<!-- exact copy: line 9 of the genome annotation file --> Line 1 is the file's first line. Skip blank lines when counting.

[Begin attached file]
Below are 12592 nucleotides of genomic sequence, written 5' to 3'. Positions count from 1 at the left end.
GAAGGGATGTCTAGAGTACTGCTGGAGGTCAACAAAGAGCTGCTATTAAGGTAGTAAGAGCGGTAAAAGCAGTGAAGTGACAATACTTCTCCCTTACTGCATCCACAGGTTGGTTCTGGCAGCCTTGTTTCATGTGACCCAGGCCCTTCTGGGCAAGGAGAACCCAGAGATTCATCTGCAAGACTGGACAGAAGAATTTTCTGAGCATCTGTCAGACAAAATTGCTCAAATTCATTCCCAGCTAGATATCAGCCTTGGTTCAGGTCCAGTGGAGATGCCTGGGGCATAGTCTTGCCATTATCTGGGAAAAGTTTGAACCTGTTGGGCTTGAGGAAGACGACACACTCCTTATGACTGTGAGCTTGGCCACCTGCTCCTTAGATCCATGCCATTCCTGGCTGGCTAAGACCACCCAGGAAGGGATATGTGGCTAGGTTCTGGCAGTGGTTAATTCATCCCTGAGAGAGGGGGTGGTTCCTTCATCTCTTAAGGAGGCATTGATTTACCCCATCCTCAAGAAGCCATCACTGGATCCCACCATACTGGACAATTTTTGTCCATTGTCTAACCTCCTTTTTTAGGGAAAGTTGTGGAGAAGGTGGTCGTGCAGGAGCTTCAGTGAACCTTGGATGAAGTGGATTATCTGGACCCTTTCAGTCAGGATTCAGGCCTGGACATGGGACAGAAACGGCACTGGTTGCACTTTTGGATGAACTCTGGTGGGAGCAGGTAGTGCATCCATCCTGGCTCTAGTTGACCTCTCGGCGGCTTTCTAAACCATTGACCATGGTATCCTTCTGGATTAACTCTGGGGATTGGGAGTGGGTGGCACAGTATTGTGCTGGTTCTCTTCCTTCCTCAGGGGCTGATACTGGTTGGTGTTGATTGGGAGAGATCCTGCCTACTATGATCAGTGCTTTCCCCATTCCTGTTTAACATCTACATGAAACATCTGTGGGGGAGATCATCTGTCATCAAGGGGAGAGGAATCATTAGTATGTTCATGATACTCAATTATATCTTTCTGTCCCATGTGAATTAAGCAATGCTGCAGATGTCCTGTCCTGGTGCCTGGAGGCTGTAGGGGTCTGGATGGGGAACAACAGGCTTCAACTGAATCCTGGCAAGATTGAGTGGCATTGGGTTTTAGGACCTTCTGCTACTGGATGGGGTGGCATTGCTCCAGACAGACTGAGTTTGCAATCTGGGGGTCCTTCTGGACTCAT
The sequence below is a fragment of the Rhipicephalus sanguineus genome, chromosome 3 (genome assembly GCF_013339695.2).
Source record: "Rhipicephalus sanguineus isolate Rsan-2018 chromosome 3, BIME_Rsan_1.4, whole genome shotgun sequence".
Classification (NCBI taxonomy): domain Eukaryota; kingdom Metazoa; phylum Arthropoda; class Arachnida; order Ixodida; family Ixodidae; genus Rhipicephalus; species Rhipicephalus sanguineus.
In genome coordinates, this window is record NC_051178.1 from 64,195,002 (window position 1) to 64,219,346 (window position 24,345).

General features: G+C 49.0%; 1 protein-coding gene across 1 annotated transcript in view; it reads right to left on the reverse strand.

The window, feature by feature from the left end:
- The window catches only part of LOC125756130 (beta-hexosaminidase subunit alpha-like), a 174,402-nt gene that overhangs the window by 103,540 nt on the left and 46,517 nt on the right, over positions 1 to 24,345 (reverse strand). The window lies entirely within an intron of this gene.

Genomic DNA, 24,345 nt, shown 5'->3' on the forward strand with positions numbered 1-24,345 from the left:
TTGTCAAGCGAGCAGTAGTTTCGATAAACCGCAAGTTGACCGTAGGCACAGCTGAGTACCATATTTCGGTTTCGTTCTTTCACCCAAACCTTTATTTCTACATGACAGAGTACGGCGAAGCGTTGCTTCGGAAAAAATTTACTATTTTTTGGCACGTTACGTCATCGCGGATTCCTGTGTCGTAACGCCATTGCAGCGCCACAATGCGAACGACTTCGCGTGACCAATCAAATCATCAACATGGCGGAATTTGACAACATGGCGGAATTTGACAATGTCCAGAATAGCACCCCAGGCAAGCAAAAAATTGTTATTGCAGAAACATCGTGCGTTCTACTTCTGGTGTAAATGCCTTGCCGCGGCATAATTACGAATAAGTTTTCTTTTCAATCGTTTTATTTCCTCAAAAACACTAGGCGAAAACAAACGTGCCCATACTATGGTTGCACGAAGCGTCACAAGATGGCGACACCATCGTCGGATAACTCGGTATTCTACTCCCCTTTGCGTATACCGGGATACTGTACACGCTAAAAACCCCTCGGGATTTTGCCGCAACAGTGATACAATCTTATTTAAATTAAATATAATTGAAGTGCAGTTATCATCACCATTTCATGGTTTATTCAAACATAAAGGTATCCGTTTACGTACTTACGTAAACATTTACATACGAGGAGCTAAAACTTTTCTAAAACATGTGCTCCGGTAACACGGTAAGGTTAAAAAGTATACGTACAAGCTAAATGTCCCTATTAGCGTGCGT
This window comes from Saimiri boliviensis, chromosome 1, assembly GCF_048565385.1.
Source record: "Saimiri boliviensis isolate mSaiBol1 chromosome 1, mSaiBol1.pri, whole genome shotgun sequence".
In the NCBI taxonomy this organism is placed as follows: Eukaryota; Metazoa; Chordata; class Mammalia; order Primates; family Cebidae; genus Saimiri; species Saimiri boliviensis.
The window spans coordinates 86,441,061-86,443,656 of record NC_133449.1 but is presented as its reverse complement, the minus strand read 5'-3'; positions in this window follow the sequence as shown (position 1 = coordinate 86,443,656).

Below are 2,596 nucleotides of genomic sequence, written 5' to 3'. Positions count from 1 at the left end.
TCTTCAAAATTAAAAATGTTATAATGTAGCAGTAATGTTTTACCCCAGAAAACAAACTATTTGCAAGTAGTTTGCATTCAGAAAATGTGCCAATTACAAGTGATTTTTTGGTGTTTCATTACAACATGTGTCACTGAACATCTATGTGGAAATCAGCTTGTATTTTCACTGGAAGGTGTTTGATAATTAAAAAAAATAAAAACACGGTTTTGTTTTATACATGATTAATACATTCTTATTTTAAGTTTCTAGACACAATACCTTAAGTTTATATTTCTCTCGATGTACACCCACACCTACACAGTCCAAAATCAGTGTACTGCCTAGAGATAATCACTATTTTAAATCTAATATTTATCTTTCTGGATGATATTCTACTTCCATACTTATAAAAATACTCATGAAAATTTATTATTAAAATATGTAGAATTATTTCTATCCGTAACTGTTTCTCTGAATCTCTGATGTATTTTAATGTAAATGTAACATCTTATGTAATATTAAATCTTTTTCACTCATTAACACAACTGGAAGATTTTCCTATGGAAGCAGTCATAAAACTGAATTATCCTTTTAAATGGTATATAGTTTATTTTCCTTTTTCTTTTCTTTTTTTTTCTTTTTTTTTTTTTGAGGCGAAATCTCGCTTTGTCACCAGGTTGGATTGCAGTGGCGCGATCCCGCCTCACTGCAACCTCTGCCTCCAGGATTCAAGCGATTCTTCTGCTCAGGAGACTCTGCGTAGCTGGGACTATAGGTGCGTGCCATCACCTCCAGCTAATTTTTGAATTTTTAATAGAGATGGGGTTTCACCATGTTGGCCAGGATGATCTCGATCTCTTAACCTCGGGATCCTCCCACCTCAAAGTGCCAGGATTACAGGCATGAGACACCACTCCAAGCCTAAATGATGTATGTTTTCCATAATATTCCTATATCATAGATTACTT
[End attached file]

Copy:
- The window catches only part of LOC125756130 (beta-hexosaminidase subunit alpha-like), a 174,402-nt gene that overhangs the window by 103,540 nt on the left and 46,517 nt on the right, over positions 1 to 24,345 (reverse strand). The window lies entirely within an intron of this gene.